Greek History

History of Creighton Greeks
Creighton was the first Jesuit University to have Greek Fraternities. The Greek community began at Creighton with the founding of local fraternities and sororities. Kappa Pi Delta was founded in 1921. The first National Sorority was Kappa Beta Gamma founded in 1948. During the 60's, 70's & 80's the majority of Creighton's Greek community was founded. Current chapters and governing bodies are bolded.

Panhellenic Council

1922

Theta Phi Alpha

1952

Alpha Sigma Alpha

1954

Delta Zeta

1962

Phi Kappa Psi

1965

Sigma Alpha Epsilon

1968

Delta Sigma Pi

1969

Delta Chi

1969

Interfraternity Council

1970

Pi Kappa Alpha

1976

Sigma Nu

1976

Sigma Sigma Sigma

1977

Alpha Gamma Delta

1980

Sigma Phi Epsilon

1986

Gamma Phi Beta

1986

Pi Beta Phi

1994

Phi Delta Theta

1995

Lambda Theta Nu

2003

Kappa Kappa Gamma

2004

Delta Delta Delta

2010

Beta Theta Pi

2011

Alpha Phi

2012

 

History of Greeks in the United States

Fraternities are uniquely American. The first fraternity began at the College of William and Mary in Williamsburg, Virginia, on December 5, 1776, when a group of students formed a secret society which they called Phi Beta Kappa, after the first initials of their Greek motto: "love of wisdom, the guide of life." Due to the rigid structure at education during this time the social aspect of the fraternity was used to develop friendships and recreation. Phi Beta Kappa existed as a social group for the first 50 years of its life, and chapters were established at other institutions, including Harvard, Yale, and Dartmouth. It did not become the scholastic honor society until the 1820's.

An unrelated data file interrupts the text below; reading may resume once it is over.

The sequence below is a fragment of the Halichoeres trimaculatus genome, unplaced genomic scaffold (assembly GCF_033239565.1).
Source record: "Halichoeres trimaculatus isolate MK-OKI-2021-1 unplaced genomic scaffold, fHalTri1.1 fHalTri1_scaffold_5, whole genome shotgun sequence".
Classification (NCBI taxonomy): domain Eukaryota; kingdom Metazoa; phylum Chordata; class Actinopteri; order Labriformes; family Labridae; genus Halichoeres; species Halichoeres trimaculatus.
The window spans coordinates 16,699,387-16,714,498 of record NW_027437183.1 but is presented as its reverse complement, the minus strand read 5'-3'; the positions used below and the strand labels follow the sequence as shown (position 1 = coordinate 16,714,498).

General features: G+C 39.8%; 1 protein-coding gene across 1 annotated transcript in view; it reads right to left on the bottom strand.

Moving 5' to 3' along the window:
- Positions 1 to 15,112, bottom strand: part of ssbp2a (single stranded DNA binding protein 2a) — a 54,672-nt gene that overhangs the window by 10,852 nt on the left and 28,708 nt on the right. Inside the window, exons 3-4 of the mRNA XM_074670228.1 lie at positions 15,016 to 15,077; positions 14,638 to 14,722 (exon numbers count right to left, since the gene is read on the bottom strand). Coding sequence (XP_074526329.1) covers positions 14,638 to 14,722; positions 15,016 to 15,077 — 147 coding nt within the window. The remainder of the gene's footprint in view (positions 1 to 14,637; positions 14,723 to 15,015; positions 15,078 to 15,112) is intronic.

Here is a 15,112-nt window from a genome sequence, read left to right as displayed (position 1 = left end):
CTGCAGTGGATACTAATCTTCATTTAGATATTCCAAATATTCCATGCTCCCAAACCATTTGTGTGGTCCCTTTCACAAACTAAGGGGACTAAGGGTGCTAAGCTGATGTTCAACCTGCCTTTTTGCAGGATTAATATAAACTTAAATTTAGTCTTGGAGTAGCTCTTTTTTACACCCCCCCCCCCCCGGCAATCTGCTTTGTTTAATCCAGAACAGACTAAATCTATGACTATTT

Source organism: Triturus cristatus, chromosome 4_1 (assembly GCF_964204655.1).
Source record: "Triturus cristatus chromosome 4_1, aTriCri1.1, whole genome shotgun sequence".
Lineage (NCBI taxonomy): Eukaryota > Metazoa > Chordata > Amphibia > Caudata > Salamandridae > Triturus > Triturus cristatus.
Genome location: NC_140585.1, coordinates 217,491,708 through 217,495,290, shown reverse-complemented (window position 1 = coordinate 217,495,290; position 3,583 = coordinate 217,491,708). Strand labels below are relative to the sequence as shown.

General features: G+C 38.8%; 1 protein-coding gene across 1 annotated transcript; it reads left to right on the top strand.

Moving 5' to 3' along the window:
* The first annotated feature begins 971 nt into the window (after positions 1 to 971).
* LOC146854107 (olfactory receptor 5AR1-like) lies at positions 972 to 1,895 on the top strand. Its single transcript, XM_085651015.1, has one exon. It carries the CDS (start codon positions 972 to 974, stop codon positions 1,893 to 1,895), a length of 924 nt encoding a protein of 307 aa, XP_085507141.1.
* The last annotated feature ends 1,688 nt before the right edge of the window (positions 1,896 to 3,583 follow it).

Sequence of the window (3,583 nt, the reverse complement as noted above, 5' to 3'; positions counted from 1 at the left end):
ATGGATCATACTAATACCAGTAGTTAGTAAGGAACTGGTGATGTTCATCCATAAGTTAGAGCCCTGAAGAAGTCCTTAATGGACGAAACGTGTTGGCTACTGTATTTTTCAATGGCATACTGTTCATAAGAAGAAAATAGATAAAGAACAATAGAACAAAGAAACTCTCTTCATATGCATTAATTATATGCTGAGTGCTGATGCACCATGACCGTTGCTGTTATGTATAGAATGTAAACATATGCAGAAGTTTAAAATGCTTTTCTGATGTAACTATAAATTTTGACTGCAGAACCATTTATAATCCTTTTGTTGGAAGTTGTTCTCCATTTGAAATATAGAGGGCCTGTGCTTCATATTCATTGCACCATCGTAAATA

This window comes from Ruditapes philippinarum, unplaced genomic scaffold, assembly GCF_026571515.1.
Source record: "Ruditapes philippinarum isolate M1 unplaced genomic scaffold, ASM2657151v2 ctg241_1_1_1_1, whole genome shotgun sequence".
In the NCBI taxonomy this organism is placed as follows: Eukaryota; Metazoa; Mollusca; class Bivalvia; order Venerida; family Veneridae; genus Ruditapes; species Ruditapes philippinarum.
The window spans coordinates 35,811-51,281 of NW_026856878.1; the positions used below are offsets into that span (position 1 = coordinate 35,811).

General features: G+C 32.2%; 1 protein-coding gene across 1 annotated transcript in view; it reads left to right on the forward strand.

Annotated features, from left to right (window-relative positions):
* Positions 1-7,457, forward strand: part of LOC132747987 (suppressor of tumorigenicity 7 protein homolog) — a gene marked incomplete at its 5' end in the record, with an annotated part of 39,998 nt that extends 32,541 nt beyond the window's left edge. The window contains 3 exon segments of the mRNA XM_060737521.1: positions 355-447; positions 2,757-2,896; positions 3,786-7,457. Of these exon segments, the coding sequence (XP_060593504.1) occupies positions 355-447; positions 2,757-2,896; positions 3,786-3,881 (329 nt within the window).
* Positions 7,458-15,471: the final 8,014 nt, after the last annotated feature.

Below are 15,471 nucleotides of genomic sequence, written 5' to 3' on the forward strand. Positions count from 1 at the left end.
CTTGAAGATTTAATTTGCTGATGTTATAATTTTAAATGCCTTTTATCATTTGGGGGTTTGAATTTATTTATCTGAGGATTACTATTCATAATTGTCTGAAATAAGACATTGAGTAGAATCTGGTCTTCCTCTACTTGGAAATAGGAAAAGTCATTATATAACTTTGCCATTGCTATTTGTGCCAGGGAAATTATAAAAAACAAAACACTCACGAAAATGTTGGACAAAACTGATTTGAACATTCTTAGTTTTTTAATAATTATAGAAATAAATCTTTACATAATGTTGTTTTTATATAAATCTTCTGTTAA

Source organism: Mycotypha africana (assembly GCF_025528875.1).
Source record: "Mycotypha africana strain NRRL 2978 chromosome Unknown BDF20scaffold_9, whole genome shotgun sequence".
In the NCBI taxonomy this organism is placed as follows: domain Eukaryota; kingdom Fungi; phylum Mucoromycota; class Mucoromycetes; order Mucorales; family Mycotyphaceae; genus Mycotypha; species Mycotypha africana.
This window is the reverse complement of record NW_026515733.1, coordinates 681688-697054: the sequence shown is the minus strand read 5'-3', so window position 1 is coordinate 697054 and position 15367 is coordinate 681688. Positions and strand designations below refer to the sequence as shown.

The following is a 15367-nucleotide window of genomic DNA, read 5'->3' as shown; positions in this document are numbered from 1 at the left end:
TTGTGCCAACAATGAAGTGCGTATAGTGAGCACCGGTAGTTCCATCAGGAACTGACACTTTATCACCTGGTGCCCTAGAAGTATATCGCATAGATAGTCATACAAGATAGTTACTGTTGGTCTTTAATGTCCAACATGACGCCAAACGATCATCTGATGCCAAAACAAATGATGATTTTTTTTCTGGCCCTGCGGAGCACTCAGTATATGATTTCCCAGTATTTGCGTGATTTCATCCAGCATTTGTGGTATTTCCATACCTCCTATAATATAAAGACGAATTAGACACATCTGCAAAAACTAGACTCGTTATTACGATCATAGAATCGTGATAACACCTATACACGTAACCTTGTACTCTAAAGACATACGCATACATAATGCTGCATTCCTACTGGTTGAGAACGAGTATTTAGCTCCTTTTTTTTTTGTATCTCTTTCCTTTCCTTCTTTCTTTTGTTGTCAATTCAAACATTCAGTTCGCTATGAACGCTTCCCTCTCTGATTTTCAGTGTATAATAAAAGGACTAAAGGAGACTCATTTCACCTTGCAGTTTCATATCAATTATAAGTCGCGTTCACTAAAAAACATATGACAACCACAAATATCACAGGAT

American fraternities were created as social organizations and they retain this characteristic to the present day. The social purpose of Phi Beta Kappa set the tone and instituted many of the characteristics which are considered "typical of fraternities: a Greek-letter name, a Greek motto, an oath of secrecy, a badge, a ritual, a seal, and a secret grip or handshake." Undoubtedly, the Greek motto and Greek name arose from the fact that  students studied Greek as an academic requirement.

Many other groups were founded shortly thereafter. Of the 59 men's fraternities that are now members of the National Interfraternity Conference, 36 were founded in the 19th century. Shortly after the Civil War, women  began being admitted into college, and several women's fraternities appeared within a few months of each other. All of these groups were incorporated as "women's fraternities," because at that time the word "sorority" did not exist. This term was created for Gamma Phi Beta in 1874. By the turn of the century, ten women's fraternities had established themselves as national groups, and in 1902 they organized what is now called the National Panhellenic Conference. Today the conference has 26 member groups.

In 1909, 26 men's groups founded the National Interfraternity Conference and it now has a membership of 59 general fraternities. Only three of these fraternities are not designated by Greek names: Acacia, Farm House, and Triangle.

In the middle of the 19th century, a change occurred on the American campus that caused fraternities to acquire a secondary characteristic: the fraternity house. A number of institutions were unable to main­tain housing for their students. Consequently, campuses were ringed with boarding houses where students secured their own lodging and meals. By this time many chapters had grown too large to meet in a student's room and had started renting halls. The students' reaction to this was to lease, and finally build, their own homes. Thus the fraternity house came into existence.

Fraternities were created by students to fill a void in their lives, to foster friendships and personal development, to promote scholarship and service, and to provide an outlet for free expression. Few outsiders looked upon them then or now as agents for philanthropy, as instruments for self-improvement, or as training in leadership. Yet, that is what they have become through the friendships, the sociability, and the free expression. Chapters provides an excellent laboratory for leadership training because of the demands and details of running an organization of peers. This training includes attention to scholarship. Most fraternities require students to attain a satisfactory academic average before initiation.

Currently, all fraternities are going through a period of intense self-appraisal. All associations connected with fraternity management NIC, NPC, FEA, NPHC, NALFO and AFA are demanding an end to hazing and irresponsible social behavior. Although this will not be achieved overnight, signs of improvement are evident.